Digg’s Users Revolt Over Digg’s Decision to Remove Stories About HD DVD Key
Posted on 2nd May, 2007
In case you have not read this, today a massive number of Digg’s user came out in full force protesting over Digg’s decision to remove a story.
The story contains a HD-DVD processing key that could be used to unlock some of the latest HD-DVD titles that’s encrypted by the AACS content protection system.
Anyway, Digg received a cease and desist letter demanded them to remove stories containing the code.
Jay Adelson posted in Digg the Blog.
I just wanted to explain what some of you have been noticing around some stories that have been submitted to Digg on the HD DVD encryption key being cracked.
This has all come up in the past 24 hours, mostly connected to the HD-DVD hack that has been circulating online, having been posted to Digg as well as numerous other popular news and information websites. We’ve been notified by the owners of this intellectual property that they believe the posting of the encryption key infringes their intellectual property rights. In order to respect these rights and to comply with the law, we have removed postings of the key that have been brought to our attention.
Our goal is always to maintain a purely democratic system for the submission and sharing of information – and we want Digg to continue to be a great resource for finding the best content. However, in order for that to happen, we all need to work together to protect Digg from exposure to lawsuits that could very quickly shut us down.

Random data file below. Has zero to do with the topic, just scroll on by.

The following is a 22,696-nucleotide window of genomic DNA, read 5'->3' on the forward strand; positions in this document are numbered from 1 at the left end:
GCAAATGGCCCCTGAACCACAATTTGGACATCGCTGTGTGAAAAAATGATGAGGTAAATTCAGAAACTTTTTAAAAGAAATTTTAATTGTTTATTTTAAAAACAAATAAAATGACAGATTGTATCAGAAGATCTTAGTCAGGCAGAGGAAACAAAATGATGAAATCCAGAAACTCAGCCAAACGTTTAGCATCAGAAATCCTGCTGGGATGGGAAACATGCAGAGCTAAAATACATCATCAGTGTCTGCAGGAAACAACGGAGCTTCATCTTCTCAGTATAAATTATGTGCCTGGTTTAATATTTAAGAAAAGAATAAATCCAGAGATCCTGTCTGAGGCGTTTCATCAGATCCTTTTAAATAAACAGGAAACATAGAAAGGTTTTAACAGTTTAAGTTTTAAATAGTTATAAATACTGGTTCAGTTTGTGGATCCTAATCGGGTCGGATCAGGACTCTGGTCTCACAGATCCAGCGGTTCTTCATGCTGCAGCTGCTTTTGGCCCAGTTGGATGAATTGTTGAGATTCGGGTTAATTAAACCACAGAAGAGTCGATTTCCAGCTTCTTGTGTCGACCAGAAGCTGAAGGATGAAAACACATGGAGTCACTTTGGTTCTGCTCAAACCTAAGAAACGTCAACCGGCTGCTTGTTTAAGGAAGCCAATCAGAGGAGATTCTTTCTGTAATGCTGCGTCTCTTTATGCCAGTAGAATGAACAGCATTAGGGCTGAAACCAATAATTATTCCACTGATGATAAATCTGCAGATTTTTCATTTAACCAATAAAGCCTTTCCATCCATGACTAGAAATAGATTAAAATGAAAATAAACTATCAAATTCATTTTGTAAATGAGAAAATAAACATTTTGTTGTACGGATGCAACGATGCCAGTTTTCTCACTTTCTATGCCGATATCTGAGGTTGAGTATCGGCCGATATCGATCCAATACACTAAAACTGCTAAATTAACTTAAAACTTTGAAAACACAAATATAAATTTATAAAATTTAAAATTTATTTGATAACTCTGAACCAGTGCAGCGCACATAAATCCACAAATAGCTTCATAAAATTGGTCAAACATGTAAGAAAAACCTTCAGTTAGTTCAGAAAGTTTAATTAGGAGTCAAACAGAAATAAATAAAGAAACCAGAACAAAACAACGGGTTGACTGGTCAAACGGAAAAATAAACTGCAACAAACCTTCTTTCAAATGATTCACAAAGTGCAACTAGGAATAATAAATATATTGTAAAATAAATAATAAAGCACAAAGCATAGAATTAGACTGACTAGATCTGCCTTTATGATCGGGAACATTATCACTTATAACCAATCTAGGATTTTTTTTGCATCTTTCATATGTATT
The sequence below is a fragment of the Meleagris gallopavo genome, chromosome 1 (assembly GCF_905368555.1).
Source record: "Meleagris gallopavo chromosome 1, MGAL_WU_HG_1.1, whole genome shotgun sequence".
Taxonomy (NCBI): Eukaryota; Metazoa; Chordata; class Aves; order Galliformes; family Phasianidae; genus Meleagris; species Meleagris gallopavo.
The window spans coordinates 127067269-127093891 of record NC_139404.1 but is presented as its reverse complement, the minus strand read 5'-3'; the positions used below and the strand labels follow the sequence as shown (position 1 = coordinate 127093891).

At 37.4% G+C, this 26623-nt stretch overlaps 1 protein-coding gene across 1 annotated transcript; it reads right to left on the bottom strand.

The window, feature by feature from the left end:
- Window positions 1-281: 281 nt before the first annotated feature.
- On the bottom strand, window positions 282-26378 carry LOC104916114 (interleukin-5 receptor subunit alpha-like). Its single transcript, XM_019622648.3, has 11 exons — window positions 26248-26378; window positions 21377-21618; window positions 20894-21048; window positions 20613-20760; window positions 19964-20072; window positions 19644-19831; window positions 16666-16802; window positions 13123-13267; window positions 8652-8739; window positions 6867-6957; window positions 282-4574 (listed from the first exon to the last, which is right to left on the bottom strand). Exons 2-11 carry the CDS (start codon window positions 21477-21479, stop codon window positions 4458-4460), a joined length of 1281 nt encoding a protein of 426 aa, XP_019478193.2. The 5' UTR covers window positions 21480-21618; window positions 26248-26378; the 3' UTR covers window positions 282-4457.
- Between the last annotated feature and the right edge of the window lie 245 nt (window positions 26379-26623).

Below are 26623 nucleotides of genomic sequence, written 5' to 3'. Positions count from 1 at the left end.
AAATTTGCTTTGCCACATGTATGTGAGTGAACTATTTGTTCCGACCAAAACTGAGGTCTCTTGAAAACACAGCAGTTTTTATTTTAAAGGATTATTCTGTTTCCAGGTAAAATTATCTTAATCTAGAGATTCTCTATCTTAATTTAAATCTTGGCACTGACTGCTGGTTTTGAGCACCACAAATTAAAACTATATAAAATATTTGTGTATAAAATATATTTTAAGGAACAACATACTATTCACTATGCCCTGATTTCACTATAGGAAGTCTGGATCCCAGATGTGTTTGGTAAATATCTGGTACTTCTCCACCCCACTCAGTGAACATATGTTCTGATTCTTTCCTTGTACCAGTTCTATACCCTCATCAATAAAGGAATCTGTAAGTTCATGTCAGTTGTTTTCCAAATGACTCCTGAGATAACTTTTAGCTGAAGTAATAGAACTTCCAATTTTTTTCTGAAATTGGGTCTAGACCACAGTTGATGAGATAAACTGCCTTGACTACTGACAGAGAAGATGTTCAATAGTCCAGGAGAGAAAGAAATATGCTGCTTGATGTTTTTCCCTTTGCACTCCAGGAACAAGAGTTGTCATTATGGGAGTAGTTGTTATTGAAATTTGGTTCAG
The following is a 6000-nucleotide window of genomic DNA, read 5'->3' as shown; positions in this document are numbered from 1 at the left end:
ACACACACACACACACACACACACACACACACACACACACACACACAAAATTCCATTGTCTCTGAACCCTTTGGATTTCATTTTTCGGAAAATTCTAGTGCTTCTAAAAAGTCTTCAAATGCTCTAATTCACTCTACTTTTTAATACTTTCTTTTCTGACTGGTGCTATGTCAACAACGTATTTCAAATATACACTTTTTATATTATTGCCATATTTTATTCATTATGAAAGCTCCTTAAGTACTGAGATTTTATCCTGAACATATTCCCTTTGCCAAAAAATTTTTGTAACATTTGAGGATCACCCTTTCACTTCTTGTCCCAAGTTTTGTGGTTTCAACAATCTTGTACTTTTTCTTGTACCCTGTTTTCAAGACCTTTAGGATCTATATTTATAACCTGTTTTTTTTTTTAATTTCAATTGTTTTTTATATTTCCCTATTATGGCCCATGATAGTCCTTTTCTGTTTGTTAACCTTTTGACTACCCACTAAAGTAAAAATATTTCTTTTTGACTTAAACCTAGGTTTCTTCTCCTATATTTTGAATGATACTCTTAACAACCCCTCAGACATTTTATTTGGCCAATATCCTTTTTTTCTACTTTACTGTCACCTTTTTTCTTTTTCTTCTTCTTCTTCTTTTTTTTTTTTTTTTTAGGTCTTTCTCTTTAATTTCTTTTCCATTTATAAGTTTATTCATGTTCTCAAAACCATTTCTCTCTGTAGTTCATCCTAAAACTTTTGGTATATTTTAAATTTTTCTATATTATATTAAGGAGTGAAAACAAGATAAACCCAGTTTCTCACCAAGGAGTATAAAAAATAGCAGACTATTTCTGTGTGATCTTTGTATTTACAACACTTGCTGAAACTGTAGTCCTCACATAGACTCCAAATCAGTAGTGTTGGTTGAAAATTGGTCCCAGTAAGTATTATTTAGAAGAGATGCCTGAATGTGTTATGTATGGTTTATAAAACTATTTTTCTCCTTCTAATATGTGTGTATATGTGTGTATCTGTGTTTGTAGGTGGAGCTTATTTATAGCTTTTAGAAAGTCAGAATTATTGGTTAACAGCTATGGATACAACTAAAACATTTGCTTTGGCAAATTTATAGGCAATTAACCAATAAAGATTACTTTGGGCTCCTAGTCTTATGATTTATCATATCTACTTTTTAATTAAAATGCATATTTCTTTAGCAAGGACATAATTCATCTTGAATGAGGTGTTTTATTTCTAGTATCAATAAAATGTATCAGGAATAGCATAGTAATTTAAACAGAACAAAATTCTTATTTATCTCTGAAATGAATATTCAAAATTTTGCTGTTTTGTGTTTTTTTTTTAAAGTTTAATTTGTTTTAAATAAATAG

Thanks for your understanding,
Then apparently most Digg’s users didn’t share this opinion and continued to revolt by posting multiple stories and digging them incessantly. Digg finally buckled under the pressure and forced to give the power back to the users. Kevin Rose, the founder of Digg writes
Today was an insane day. And as the founder of Digg, I just wanted to post my thoughts…
But now, after seeing hundreds of stories and reading thousands of comments, you’ve made it clear. You’d rather see Digg go down fighting than bow down to a bigger company. We hear you, and effective immediately we won’t delete stories or comments containing the code and will deal with whatever the consequences might be.
If we lose, then what the hell, at least we died trying.
Digg is a business and they did what they had to do by complying with the law to ensure Digg.com continues to serve its users.
I understand why they remove certain stories.Some people will accuse them as being undemocratic for doing this without thinking that Digg is the one who’s going to suffer the most if legal action were to be taken. Not those anonymous guys hiding behind an IP address clicking the mouse and thinking they were changing the world.
Sharing unlock keys for any software on the Internet is not about free speech, it’s stealing.
What if I submit your ATM card number on the Internet and argued that I have the right to free speech?
Anyway, at the end of the day the revolt is not about the code – it’s likely that it’s no longer working anyway – but it’s about censorship and the unlimited right to freedom of speech some digg’s users thought they should have.
I am sure quite a few of those who dugg the stories were suffering from the horde mentality syndrome – if everyone is digging it, I must digg it too.